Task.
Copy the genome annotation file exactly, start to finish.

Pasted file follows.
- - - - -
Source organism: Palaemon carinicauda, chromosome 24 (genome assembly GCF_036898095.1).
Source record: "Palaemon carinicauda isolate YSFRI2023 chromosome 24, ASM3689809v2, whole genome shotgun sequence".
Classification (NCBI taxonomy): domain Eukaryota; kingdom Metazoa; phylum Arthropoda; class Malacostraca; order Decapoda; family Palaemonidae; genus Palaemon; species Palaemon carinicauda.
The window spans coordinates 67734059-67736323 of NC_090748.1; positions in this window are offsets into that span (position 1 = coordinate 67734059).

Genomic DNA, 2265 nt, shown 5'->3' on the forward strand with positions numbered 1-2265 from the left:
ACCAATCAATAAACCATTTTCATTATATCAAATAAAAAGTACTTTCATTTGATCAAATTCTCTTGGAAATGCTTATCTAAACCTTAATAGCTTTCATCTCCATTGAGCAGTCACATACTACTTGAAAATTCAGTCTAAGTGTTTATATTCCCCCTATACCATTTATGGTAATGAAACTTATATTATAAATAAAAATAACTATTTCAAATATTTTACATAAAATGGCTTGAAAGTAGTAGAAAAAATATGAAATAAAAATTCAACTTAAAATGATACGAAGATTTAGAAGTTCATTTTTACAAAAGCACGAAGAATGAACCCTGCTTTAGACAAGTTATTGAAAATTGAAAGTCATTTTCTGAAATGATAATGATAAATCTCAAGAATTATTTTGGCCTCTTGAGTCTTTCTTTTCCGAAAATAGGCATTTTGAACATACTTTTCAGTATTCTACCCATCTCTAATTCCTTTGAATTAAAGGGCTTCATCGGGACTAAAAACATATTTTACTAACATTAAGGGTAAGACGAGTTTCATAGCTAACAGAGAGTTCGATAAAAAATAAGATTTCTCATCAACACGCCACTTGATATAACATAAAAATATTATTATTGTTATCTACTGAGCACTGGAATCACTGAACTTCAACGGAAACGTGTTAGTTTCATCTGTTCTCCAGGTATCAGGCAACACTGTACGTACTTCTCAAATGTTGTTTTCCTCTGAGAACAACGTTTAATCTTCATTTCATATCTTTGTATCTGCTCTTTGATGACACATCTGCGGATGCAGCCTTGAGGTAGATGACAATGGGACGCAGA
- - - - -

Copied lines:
Source organism: Palaemon carinicauda, chromosome 24 (genome assembly GCF_036898095.1).
Source record: "Palaemon carinicauda isolate YSFRI2023 chromosome 24, ASM3689809v2, whole genome shotgun sequence".
Classification (NCBI taxonomy): domain Eukaryota; kingdom Metazoa; phylum Arthropoda; class Malacostraca; order Decapoda; family Palaemonidae; genus Palaemon; species Palaemon carinicauda.
The window spans coordinates 67734059-67736323 of NC_090748.1; positions in this window are offsets into that span (position 1 = coordinate 67734059).

Genomic DNA, 2265 nt, shown 5'->3' on the forward strand with positions numbered 1-2265 from the left:
ACCAATCAATAAACCATTTTCATTATATCAAATAAAAAGTACTTTCATTTGATCAAATTCTCTTGGAAATGCTTATCTAAACCTTAATAGCTTTCATCTCCATTGAGCAGTCACATACTACTTGAAAATTCAGTCTAAGTGTTTATATTCCCCCTATACCATTTATGGTAATGAAACTTATATTATAAATAAAAATAACTATTTCAAATATTTTACATAAAATGGCTTGAAAGTAGTAGAAAAAATATGAAATAAAAATTCAACTTAAAATGATACGAAGATTTAGAAGTTCATTTTTACAAAAGCACGAAGAATGAACCCTGCTTTAGACAAGTTATTGAAAATTGAAAGTCATTTTCTGAAATGATAATGATAAATCTCAAGAATTATTTTGGCCTCTTGAGTCTTTCTTTTCCGAAAATAGGCATTTTGAACATACTTTTCAGTATTCTACCCATCTCTAATTCCTTTGAATTAAAGGGCTTCATCGGGACTAAAAACATATTTTACTAACATTAAGGGTAAGACGAGTTTCATAGCTAACAGAGAGTTCGATAAAAAATAAGATTTCTCATCAACACGCCACTTGATATAACATAAAAATATTATTATTGTTATCTACTGAGCACTGGAATCACTGAACTTCAACGGAAACGTGTTAGTTTCATCTGTTCTCCAGGTATCAGGCAACACTGTACGTACTTCTCAAATGTTGTTTTCCTCTGAGAACAACGTTTAATCTTCATTTCATATCTTTGTATCTGCTCTTTGATGACACATCTGCGGATGCAGCCTTGAGGTAGATGACAATGGGACGCAGA